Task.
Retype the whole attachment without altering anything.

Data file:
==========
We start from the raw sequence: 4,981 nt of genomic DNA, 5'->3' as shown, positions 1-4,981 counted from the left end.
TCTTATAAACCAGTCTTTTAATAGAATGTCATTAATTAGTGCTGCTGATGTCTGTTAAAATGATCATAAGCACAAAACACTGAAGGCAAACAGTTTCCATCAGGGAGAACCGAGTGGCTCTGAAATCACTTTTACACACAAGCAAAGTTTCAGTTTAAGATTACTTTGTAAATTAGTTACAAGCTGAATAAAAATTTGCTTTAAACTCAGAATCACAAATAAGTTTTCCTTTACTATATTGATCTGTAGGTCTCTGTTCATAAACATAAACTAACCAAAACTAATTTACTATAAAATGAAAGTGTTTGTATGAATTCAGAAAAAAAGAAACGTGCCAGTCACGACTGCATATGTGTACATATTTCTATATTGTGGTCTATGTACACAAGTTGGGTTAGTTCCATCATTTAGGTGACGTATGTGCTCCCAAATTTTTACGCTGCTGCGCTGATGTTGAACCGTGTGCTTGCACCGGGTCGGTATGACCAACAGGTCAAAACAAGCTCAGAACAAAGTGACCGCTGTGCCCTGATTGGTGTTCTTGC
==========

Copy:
We start from the raw sequence: 4,981 nt of genomic DNA, 5'->3' as shown, positions 1-4,981 counted from the left end.
TCTTATAAACCAGTCTTTTAATAGAATGTCATTAATTAGTGCTGCTGATGTCTGTTAAAATGATCATAAGCACAAAACACTGAAGGCAAACAGTTTCCATCAGGGAGAACCGAGTGGCTCTGAAATCACTTTTACACACAAGCAAAGTTTCAGTTTAAGATTACTTTGTAAATTAGTTACAAGCTGAATAAAAATTTGCTTTAAACTCAGAATCACAAATAAGTTTTCCTTTACTATATTGATCTGTAGGTCTCTGTTCATAAACATAAACTAACCAAAACTAATTTACTATAAAATGAAAGTGTTTGTATGAATTCAGAAAAAAAGAAACGTGCCAGTCACGACTGCATATGTGTACATATTTCTATATTGTGGTCTATGTACACAAGTTGGGTTAGTTCCATCATTTAGGTGACGTATGTGCTCCCAAATTTTTACGCTGCTGCGCTGATGTTGAACCGTGTGCTTGCACCGGGTCGGTATGACCAACAGGTCAAAACAAGCTCAGAACAAAGTGACCGCTGTGCCCTGATTGGTGTTCTTGC